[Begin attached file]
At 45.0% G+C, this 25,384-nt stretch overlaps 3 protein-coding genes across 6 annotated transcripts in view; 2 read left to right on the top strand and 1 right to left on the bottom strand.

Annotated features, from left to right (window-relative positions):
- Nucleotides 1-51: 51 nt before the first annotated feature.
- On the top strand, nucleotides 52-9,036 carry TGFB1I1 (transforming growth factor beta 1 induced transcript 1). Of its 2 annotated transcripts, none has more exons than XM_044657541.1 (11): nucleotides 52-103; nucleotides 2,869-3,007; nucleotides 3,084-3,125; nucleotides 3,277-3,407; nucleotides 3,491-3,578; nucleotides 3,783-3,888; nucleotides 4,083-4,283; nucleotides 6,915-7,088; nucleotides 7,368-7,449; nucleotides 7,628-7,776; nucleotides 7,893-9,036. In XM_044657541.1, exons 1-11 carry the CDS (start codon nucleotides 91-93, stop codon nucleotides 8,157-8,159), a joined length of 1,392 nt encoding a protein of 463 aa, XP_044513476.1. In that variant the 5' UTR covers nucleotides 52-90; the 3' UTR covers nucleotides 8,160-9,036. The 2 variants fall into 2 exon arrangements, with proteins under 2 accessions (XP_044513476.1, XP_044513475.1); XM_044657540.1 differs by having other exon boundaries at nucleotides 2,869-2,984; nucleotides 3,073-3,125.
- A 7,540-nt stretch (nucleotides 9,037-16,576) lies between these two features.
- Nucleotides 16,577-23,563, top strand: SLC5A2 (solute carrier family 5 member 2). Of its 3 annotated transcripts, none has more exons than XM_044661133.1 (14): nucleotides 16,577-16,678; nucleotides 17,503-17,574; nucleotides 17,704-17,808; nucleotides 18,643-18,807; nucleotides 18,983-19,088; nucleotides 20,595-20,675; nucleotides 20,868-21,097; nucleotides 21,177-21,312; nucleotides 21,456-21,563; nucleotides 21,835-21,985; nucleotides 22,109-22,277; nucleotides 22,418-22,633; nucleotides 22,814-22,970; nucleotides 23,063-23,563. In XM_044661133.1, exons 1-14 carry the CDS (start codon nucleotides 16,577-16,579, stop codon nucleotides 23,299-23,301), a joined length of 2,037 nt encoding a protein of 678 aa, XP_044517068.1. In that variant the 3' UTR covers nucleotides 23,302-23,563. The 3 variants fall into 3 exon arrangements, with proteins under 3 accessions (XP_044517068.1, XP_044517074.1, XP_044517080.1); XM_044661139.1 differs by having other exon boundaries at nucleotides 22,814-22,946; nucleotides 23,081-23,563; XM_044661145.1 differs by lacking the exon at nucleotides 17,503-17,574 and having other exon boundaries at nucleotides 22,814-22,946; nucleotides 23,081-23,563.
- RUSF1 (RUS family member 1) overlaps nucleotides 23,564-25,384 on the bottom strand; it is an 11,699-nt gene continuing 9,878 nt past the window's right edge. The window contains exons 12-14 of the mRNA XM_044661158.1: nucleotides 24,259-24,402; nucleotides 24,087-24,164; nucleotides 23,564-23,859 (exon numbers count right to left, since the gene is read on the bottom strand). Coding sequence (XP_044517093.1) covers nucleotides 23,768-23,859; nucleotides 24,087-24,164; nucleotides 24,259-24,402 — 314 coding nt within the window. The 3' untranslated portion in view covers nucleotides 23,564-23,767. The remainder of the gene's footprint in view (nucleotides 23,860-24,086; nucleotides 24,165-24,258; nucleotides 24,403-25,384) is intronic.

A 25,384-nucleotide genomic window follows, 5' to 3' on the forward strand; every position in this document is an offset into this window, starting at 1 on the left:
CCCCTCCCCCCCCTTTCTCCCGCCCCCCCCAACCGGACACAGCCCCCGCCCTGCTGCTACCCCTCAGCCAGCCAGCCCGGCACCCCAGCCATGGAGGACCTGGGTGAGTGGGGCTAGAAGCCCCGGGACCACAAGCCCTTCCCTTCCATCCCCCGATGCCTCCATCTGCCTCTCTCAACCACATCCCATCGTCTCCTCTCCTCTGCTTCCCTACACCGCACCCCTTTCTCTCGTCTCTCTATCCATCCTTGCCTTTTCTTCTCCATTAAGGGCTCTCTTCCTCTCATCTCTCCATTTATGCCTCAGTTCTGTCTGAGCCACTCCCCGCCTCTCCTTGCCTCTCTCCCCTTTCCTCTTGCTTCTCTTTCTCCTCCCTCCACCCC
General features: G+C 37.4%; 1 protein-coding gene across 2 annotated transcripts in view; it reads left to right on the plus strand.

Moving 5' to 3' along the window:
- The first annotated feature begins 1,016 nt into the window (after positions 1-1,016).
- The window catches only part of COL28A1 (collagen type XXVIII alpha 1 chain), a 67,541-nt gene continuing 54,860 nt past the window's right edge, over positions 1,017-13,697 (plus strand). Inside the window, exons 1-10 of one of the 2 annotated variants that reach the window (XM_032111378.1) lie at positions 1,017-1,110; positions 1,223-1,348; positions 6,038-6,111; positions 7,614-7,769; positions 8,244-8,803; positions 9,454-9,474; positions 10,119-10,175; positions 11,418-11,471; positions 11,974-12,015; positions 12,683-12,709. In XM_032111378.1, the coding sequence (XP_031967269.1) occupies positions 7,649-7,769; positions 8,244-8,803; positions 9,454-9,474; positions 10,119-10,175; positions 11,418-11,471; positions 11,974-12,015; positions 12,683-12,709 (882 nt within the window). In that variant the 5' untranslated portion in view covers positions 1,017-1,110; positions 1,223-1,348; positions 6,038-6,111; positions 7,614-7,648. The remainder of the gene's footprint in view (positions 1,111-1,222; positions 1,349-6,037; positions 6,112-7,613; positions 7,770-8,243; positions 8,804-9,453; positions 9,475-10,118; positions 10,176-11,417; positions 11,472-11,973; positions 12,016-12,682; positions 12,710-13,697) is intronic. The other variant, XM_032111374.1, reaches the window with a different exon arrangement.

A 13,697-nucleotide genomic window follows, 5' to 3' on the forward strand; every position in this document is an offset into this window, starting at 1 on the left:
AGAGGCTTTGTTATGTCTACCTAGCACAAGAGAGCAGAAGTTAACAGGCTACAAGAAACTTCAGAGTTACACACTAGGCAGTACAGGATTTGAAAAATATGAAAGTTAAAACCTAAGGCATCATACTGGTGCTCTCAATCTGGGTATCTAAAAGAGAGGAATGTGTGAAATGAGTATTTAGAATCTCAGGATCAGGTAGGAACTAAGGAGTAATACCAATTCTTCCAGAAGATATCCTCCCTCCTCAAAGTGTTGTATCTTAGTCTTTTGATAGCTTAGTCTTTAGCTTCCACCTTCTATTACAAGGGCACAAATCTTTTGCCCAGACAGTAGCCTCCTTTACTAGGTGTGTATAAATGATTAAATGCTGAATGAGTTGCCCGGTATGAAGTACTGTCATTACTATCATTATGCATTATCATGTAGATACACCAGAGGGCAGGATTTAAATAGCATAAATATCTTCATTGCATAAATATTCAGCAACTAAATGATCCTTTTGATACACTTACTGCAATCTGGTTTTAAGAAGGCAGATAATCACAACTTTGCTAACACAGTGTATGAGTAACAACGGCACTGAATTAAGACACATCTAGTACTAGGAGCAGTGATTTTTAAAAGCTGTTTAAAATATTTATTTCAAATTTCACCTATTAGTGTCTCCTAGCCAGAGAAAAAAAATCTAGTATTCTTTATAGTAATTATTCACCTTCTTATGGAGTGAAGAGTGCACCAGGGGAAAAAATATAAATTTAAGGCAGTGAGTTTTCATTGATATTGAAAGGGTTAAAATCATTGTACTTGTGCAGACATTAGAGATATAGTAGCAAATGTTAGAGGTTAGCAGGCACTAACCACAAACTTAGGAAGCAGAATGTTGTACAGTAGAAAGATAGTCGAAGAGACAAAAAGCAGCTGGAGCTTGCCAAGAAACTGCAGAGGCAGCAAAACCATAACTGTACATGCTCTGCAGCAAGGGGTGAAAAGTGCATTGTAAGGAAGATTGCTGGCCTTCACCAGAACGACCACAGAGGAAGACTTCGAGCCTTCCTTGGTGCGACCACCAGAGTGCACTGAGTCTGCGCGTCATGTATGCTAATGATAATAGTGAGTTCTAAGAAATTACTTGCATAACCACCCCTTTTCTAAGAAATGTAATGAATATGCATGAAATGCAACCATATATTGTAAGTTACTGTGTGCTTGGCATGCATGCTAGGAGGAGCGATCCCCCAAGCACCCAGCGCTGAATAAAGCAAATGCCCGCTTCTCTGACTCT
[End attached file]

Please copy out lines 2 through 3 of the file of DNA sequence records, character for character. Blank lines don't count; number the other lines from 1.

Annotated features, from left to right (window-relative positions):
- Nucleotides 1-51: 51 nt before the first annotated feature.